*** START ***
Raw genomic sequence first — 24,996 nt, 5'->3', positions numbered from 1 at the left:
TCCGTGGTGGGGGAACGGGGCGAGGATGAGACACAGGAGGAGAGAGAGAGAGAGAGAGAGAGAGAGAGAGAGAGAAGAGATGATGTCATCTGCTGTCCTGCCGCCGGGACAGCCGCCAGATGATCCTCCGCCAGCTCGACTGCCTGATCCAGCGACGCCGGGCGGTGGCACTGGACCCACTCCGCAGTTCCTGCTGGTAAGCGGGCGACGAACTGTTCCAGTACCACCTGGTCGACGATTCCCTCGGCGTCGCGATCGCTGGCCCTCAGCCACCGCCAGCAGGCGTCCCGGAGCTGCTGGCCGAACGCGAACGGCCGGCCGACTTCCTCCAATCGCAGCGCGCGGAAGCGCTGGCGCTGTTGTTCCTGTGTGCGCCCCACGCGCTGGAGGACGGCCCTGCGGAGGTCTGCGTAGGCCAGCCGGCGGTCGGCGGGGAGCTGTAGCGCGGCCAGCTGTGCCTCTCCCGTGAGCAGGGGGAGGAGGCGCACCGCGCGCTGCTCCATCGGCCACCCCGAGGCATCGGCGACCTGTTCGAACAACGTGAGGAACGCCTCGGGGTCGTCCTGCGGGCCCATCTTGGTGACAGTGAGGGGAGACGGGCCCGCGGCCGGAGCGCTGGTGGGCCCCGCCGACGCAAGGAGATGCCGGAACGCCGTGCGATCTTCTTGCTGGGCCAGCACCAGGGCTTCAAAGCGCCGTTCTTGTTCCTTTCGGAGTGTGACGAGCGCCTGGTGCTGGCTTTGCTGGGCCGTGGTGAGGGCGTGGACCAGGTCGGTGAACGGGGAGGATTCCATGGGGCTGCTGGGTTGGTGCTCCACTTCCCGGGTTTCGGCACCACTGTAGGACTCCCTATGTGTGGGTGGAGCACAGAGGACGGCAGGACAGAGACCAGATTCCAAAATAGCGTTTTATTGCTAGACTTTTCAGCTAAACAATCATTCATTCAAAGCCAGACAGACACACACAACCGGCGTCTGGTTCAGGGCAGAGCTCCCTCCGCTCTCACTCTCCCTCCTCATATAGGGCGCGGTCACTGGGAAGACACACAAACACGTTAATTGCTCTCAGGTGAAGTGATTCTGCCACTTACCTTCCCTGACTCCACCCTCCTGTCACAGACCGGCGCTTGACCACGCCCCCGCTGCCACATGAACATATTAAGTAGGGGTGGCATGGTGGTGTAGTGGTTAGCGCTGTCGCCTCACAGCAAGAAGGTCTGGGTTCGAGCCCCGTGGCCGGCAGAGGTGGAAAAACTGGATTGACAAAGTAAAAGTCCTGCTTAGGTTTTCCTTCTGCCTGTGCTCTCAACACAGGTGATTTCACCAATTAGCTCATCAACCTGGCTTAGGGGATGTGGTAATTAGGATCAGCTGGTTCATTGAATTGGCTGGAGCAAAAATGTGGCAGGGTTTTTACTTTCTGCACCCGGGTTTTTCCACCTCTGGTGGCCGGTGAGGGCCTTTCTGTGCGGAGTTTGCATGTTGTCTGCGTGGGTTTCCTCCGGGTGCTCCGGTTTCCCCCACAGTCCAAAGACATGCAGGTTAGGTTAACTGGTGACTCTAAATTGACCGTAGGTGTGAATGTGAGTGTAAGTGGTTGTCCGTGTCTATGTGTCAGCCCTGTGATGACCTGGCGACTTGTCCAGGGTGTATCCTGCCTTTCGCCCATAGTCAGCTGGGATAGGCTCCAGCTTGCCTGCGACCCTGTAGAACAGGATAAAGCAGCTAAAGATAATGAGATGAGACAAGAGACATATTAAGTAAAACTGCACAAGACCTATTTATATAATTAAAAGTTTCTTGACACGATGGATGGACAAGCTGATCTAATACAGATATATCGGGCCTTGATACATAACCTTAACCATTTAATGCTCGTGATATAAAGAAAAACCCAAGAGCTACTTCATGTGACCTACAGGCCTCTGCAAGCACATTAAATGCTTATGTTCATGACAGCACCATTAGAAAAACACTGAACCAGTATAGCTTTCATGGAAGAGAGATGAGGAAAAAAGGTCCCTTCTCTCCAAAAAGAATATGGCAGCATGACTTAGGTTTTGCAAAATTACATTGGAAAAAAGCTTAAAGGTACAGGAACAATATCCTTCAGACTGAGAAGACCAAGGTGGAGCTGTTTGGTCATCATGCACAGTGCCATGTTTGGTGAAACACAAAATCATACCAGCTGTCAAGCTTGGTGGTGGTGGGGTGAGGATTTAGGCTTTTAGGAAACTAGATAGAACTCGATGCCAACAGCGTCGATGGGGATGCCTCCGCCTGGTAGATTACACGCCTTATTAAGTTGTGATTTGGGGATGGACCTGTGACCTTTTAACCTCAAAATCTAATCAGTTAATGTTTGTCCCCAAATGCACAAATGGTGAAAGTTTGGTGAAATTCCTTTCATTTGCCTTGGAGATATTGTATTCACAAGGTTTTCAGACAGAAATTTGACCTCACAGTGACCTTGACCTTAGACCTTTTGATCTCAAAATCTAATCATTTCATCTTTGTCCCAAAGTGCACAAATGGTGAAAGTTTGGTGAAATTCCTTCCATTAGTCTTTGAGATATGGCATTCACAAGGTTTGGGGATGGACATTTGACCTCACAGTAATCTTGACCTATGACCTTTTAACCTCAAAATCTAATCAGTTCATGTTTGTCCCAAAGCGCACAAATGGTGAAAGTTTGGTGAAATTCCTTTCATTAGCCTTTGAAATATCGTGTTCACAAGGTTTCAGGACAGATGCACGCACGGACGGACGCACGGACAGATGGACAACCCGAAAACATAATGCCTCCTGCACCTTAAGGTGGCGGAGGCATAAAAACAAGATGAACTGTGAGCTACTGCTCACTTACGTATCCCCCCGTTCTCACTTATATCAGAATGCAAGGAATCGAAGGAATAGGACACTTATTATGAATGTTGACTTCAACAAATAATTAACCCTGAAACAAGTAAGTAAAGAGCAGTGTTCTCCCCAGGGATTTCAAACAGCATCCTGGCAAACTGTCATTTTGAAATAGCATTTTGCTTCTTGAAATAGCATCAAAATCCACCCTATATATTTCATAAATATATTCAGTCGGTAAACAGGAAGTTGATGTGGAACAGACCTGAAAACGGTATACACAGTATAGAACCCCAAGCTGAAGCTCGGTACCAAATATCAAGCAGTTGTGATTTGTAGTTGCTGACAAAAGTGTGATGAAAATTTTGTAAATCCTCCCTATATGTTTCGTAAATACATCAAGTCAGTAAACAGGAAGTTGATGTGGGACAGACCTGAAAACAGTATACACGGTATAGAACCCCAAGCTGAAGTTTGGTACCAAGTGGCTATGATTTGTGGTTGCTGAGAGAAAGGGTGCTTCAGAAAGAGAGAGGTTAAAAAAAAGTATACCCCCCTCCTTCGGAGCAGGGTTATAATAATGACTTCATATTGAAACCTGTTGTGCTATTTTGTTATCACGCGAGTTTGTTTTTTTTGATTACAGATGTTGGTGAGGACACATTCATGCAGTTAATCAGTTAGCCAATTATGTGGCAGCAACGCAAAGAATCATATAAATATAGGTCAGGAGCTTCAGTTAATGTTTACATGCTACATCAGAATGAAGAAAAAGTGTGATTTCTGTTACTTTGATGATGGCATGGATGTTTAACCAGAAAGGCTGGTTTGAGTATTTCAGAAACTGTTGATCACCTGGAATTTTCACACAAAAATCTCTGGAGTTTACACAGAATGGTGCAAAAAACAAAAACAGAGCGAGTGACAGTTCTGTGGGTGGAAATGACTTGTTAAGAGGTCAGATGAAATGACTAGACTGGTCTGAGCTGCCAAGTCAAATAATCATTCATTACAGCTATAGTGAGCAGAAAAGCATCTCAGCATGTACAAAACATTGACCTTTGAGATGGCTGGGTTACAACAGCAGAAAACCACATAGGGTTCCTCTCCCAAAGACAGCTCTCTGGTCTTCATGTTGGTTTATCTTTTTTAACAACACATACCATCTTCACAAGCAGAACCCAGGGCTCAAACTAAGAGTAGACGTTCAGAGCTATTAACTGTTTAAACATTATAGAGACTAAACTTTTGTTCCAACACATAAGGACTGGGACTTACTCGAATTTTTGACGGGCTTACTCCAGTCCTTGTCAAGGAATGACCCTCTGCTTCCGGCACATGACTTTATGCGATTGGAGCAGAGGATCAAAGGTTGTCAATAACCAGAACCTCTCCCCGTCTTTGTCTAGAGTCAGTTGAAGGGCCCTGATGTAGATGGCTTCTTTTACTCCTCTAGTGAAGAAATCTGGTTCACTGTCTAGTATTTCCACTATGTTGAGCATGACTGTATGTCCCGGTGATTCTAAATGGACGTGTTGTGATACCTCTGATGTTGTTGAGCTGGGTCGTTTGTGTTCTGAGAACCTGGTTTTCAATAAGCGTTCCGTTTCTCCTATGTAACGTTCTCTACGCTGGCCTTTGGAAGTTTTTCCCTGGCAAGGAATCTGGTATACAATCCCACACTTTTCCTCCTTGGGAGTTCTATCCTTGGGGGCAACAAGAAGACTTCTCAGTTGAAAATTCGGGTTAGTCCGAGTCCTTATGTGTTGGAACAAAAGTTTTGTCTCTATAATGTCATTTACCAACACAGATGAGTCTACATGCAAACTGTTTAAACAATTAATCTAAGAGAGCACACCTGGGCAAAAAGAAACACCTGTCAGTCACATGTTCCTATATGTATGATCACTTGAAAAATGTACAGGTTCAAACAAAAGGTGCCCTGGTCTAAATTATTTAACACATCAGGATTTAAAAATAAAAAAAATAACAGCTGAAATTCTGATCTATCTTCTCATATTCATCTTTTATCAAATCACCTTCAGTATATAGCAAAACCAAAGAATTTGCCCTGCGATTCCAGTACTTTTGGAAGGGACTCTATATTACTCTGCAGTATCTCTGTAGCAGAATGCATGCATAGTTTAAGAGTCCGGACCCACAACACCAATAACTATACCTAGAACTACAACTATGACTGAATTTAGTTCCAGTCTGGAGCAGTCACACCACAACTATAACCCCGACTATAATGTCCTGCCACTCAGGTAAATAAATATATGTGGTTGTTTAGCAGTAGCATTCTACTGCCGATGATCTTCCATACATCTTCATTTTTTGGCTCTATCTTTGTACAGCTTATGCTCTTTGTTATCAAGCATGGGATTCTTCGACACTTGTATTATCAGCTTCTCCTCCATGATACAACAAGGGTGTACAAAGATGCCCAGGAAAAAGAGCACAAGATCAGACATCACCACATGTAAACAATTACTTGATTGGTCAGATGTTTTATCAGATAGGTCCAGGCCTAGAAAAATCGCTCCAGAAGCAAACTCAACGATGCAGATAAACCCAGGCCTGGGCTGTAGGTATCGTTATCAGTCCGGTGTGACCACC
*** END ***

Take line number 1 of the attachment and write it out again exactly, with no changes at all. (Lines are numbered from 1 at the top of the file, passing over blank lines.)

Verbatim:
Raw genomic sequence first — 24,996 nt, 5'->3', positions numbered from 1 at the left: